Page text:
If you have ever worked a job that demands you be on your feet all day long, that has you interacting with challenging people and which threatens your safety on a daily basis, you know how stressful and exhausting that can be. Certain jobs are characterized by some, or all, of these traits and unfortunately present an increased risk of substance abuse as a result.
What does the research say?
Numerous studies have been completed examining the connection between physical labor and the likelihood of substance use. One survey, printed in 2015, took a closer look at the statistics and found that a number of individuals in physically demanding jobs (mining, construction, utilities, food service) utilized illicit drugs and/or drank heavily on a regular basis.
As defined by the National Survey on Drug Use and Health, illicit drugs include “marijuana/hashish, cocaine (including crack), inhalants, hallucinogens, heroin, or prescription-type drugs used nonmedically. Heavy alcohol use is defined as drinking five or more drinks on the same occasion (i.e., at the same time or within a couple of hours of each other) on 5 or more days in the past 30 days.”
Among the full time employees aged 18-64:
- An average of 8.7% used alcohol heavily in the month prior to the survey.
- An average of 8.6% of the workers across all occupations used illicit drugs in the previous month.
- An average of 9.5% met the criteria for a substance use disorder within the year previous to the completion of the survey.
Another survey completed by the Substance Abuse and Mental Health Services Administration offers the percentage of individuals abusing substances according to job title. The most prevalent included:
- Those employed in the mining industry, where 17.5% reported heavy alcohol use (the highest rate among all industries) and 1 in 20 reported illicit drug use;
- Those in construction, where 16.5% reported heavy alcohol use and 1 in 9 report illicit drug use;
- Employees in the manufacturing field, where 1 in 10 reported heavy alcohol use and 1 in 13 report illicit drug use;
- And those employed in food services, where 11.8% reported heavy alcohol use and 1 in 5 report illicit drug use (the highest rate among all industries).
It’s important to note that even though these occupations have shown a higher likelihood of employees developing a substance use disorder, not everyone who works in one of these fields is guaranteed to do so. Looking at the statistics is not the same as making a sweeping generalization, so if you are interested in one of these fields, this is not meant to deter you. If anything, you should be aware of the risk and make an educated choice for your health.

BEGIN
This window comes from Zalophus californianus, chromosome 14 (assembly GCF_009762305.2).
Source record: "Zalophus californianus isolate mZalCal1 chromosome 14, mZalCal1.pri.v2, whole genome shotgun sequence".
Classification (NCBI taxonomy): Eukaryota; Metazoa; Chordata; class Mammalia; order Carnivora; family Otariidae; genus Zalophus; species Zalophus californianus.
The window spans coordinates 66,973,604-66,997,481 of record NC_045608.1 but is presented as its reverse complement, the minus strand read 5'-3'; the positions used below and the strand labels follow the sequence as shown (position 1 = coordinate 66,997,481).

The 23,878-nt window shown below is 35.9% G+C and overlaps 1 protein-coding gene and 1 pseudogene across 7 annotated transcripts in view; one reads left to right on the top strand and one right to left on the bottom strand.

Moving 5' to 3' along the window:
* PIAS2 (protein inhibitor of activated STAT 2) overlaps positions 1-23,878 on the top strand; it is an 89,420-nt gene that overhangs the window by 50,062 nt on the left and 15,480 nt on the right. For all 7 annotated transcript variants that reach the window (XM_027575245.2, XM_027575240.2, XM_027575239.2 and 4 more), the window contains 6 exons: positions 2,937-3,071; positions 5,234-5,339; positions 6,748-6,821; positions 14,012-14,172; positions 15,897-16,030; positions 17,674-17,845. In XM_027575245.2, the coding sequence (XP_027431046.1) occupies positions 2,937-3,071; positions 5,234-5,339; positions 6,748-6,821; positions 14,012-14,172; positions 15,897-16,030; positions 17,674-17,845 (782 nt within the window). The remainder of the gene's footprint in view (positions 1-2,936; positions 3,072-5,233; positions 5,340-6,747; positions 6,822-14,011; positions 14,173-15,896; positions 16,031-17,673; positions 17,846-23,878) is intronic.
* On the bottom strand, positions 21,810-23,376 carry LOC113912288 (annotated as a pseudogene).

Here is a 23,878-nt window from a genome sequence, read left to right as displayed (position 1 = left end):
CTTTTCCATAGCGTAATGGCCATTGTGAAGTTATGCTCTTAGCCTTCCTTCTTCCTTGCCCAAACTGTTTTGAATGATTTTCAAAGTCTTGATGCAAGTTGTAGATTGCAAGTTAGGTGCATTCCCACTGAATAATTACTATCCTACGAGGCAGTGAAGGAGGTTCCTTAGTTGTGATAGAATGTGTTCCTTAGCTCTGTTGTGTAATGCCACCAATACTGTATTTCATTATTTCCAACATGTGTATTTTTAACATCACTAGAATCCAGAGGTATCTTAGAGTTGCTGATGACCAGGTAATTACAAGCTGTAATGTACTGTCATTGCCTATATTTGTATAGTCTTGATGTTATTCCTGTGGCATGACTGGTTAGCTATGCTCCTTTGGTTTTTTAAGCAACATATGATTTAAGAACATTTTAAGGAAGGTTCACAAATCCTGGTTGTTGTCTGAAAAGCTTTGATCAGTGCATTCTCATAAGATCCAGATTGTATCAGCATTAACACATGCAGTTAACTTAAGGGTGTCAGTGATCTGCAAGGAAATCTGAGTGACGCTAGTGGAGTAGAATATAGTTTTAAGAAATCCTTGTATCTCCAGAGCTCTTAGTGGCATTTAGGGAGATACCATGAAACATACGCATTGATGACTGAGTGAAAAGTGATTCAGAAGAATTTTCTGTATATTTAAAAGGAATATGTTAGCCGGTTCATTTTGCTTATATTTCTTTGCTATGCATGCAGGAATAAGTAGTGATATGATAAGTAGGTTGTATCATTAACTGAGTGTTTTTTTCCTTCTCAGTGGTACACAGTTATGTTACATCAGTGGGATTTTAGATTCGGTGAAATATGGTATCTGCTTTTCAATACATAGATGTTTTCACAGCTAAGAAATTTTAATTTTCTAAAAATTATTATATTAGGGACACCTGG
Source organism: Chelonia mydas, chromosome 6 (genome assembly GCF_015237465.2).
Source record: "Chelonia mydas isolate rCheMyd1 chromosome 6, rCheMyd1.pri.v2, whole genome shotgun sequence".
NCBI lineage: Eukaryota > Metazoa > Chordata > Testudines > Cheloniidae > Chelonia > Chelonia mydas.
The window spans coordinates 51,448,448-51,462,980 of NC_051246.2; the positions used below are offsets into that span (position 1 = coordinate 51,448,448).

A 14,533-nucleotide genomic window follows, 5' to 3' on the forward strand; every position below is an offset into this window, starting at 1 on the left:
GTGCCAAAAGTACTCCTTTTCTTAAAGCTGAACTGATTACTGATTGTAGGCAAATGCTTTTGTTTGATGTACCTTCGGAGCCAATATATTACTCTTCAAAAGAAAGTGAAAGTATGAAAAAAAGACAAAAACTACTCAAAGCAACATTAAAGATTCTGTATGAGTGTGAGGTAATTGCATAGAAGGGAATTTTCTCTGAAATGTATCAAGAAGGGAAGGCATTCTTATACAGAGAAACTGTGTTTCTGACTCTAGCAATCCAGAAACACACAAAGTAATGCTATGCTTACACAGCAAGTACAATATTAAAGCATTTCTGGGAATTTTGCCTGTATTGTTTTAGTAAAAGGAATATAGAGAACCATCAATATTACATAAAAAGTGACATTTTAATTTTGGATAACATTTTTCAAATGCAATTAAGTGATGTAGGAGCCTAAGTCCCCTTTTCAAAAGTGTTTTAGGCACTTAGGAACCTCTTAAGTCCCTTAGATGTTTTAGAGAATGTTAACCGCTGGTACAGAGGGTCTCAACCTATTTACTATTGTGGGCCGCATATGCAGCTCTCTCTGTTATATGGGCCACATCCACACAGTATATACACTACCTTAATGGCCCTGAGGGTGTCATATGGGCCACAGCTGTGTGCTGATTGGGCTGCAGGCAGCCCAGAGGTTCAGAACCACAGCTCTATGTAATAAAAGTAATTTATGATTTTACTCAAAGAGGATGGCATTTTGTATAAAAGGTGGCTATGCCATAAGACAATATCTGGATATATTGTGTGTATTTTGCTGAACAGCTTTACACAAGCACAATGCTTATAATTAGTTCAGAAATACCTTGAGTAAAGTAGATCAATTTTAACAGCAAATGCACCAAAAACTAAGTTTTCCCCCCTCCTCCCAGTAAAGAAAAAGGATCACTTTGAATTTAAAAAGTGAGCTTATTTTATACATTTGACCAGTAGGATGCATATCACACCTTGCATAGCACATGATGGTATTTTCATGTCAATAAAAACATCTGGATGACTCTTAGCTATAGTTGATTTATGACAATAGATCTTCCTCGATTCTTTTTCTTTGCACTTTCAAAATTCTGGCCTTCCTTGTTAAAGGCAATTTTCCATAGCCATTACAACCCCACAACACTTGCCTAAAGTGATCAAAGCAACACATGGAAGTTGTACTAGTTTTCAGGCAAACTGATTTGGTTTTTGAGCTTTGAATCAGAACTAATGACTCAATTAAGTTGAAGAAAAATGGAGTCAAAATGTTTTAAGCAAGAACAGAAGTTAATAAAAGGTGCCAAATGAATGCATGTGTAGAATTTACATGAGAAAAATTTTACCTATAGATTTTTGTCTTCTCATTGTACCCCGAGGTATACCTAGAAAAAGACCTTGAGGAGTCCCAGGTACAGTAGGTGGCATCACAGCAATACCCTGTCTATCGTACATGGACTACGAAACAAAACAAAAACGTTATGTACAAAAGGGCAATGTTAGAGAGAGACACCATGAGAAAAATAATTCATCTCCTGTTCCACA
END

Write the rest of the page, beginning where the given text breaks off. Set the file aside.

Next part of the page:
Why is substance abuse prevalent in physical labor jobs?
Not everyone in the manual labor field battles addiction, but the two do occur simultaneously because of the fact many of these jobs can be highly stressful, physically demanding and downright exhausting. While not labor in the way mining is classified, food service employees constantly deal with demanding customers and poor wages. Miners are ever in harm’s way. And construction can be dull and slow at times.
Additional factors might include:
- Low pay relative to the work being completed;
- Peer pressure;
- The culture of the workplace, like drinks after work, happy hour, etc;
- If substances are available at work;
- If the age of most employees tends to be younger;
- Late-night shifts, graveyard shifts or irregular schedules;
- Harsh working conditions;
- Little supervision from management.
In order to cope with physical injury, pain as a result of the work putting increased stress on the body or overall work-related stress, many, unfortunately, turn to substances.
How can addiction be avoided?
There are several ways to stay dedicated to your profession while remaining strong in your personal commitment to refusing substances. Working with a doctor, physical therapist and/or chiropractor provides alternatives means of addressing and correcting chronic pain. Speaking with your management or HR representative can provide an outlet to voice your concerns and begin revamping workplace culture overall.
Additionally, meeting with a counselor can help you identify other ways of coping with stress and anxieties surrounding the workplace. It can also help you set boundaries with coworkers who may put pressure on you.
To begin working with a therapist who specializes in substance use disorders, contact Rehab After Work today by calling 610-644-6464.